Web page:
SCOTT SIMON, HOST:
In the Mexican state of Hidalgo last night, a ruptured gasoline pipeline exploded in a massive fireball. At least 66 people were killed. There are dozens of burn victims, many being sent to hospitals in Mexico City, which is about 80 miles away. The explosion occurred at one of the many points where people have tapped into the pipeline to siphon off fuel. The country is in the middle of a gas shortage that's now into its third week, and the shortage was caused in part by the government's attempt to stop the siphoning by shutting down the pipeline.
NPR's Carrie Kahn has been covering this story. Carrie, thanks for being with us.
CARRIE KAHN, BYLINE: Sure.
SIMON: What do we know about last night's explosion?
KAHN: Oh, Scott, it's just - it's horrific. There were so many people around that - the part where the pipeline had been tapped into. Just - there were whole families and children. And so we've seen all these videos have been circulating. I think that's why there are so many videos. And you see this sort of happy atmosphere, the beginning because it was light. It was about 5 o'clock at light - yesterday afternoon when the pipeline was ruptured. And you see this geyser of gas coming out of the pipeline and people all around carrying these huge jugs and buckets just filling up from there. And then later, you see these videos of when it exploded and it's just a hurl of this fiery ball. It's just incredible what we've seen. And the bodies - the burned bodies, shoes, everything - all those huge gas containers. It's just a horrific sight.
SIMON: And I gather there have been tragedies like this occurring before.
KAHN: Yes, this is a terrible problem that the country is facing - this gas theft and tapping into the pipelines. There have been - I think in 2010, a couple dozen people were killed at a big explosion. It's such a danger. Can you imagine - these are huge pipelines that are bringing gas at high pressure - hundreds of miles from the Gulf of Mexico transversing the country and people are tapping into it. It's just a very volatile situation. And there have been accidents, but this one is particularly bad.
SIMON: What's the siphoning about, Carrie?
KAHN: Well, this is what's been going on. Theft from the oil companies - state-run oil company, Pemex, has been going on for a long time. But in recent years, it's just become so blatant and has just - I hate to use the word but exploded in recent years to a loss of $3 billion a year in gas that's siphoned out of the oil company. So we're not talking about what we've seen last night of, you know, people that - from small towns cutting into it and coming with buckets. This is an organized crime event that is happening throughout Mexico. And so the new president decided he's going to crack down on it.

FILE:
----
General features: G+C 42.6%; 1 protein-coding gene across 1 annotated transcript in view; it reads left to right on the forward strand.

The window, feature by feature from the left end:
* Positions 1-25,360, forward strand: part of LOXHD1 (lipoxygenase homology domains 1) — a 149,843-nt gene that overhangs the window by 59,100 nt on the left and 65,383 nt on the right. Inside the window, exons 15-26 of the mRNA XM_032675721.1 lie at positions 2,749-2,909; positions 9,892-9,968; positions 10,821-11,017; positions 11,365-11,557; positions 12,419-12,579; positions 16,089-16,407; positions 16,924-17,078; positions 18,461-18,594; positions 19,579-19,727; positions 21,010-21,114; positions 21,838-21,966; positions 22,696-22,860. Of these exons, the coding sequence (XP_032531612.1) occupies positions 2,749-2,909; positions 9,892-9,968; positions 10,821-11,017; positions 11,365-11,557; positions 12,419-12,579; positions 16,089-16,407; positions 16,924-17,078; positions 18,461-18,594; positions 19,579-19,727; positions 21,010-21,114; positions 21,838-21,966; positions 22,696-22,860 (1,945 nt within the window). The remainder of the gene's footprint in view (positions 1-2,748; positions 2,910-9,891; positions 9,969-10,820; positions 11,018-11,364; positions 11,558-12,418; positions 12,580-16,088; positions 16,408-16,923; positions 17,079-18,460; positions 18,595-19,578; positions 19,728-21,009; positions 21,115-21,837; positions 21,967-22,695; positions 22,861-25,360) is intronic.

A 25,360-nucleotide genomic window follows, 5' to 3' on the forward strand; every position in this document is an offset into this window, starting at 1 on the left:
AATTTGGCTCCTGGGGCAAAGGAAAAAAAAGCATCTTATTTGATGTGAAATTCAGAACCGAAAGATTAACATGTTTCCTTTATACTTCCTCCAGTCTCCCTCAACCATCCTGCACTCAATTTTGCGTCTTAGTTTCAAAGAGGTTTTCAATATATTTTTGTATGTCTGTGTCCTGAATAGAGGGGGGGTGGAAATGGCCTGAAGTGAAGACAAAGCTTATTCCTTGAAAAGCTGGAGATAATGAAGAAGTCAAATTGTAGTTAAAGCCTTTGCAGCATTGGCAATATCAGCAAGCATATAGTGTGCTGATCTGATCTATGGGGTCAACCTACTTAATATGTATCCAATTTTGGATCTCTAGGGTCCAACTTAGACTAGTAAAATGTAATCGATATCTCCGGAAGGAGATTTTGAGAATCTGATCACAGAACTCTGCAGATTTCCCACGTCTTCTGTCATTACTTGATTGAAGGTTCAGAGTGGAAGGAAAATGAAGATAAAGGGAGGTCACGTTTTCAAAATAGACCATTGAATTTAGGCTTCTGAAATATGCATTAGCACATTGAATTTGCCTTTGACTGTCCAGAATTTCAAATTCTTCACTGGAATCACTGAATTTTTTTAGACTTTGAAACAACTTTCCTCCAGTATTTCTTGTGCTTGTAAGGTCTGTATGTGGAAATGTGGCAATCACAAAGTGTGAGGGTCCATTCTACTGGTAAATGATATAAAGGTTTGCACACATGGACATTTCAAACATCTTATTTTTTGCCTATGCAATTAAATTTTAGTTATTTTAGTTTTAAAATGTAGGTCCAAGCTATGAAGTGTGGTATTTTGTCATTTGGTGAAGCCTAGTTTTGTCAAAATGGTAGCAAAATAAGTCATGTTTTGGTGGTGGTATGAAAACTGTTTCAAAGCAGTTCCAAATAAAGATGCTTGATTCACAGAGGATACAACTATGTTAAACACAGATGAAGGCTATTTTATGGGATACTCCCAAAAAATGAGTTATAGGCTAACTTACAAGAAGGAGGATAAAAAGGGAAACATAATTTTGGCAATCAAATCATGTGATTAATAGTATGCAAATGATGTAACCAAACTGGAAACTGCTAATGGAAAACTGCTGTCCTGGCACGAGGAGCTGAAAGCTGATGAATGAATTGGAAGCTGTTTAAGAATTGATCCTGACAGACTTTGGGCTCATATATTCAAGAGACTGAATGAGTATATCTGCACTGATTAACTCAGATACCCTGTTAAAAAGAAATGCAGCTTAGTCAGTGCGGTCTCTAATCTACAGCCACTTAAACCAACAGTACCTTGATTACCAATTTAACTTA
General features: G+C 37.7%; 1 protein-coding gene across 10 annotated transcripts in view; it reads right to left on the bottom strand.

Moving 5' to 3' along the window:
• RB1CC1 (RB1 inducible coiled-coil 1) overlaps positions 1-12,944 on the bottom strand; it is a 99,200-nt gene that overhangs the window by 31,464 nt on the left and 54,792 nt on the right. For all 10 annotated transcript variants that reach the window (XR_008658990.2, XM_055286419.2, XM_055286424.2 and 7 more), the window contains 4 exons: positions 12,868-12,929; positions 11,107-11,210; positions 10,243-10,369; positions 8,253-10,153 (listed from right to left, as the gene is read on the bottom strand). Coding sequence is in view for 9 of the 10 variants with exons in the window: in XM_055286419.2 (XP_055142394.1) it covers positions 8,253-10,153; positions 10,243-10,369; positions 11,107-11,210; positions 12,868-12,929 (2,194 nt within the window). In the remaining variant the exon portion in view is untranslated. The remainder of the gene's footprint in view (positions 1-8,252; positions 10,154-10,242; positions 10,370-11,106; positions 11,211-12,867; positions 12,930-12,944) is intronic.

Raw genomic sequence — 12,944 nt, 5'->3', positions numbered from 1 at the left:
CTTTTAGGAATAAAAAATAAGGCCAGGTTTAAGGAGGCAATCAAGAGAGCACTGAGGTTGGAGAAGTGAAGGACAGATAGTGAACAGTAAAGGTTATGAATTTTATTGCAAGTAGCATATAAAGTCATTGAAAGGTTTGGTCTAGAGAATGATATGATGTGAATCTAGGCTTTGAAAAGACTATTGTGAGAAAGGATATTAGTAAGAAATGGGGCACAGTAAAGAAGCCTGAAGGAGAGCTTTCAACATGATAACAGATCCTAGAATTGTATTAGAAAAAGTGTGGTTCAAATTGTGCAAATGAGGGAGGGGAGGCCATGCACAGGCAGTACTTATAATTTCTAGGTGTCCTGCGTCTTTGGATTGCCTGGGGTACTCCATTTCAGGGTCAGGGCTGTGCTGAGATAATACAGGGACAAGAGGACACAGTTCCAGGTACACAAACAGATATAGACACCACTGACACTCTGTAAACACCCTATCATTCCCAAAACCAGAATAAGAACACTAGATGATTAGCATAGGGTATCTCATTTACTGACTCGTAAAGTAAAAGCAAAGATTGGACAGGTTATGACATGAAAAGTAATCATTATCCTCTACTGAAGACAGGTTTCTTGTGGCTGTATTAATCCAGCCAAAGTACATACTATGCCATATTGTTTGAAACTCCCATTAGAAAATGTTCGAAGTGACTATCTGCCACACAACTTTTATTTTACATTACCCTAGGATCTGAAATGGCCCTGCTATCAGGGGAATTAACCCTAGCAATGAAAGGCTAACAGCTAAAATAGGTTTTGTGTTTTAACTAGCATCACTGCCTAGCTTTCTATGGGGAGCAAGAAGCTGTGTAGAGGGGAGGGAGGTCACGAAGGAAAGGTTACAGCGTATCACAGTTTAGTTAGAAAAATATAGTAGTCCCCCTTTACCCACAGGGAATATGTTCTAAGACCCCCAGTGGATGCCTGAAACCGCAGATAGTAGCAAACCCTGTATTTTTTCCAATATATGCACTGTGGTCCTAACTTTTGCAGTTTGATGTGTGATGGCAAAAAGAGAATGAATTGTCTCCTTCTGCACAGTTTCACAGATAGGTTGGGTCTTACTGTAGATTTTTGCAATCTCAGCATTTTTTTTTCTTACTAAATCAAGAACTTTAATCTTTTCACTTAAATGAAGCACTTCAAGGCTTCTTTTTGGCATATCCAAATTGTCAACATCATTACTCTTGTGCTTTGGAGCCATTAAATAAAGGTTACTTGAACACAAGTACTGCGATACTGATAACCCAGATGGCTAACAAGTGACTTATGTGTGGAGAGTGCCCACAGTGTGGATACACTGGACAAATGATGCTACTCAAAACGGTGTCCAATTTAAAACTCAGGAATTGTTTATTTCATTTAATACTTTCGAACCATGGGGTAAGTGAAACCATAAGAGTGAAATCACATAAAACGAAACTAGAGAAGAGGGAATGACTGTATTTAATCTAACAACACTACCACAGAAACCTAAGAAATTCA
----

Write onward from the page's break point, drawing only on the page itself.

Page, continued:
SIMON: And, I mean, how does he do that? How does he, forgive me, build a wall around pipelines? I mean, how do you do that?
KAHN: Well, it's crazy because what we've been experiencing has been a very difficult time for a lot of people in a lot of states in Mexico. What he did was he cut off the gas to six major pipelines throughout the country and began trucking the gas in a fleet of trucks around the country. But there's no way there were enough trucks. It was a very inefficient and expensive way to get gas to gas stations. And we've been dealing with a gas shortage I haven't seen since the '70s in the United States with lines hours long. And so what we saw I think yesterday was the frustration of people who still can't get gas and are still tapping into the pipelines. And it's a very big problem that - it's going to be difficult for him to combat.
SIMON: We've got a few more seconds. So are people tapping in there because they can't afford to pay for gas?
KAHN: No, it's a criminal organization. Yeah, they get gas at half the price on the black market, but it is a criminal organization. People are making billions of dollars from stealing this gas. And it's been so bold that even the security head of the Pemex, the oil company, is under investigation for collaborating collusion. Local...
SIMON: Carrie Kahn, thanks very much.
KAHN: You're welcome. Transcript provided by NPR, Copyright NPR.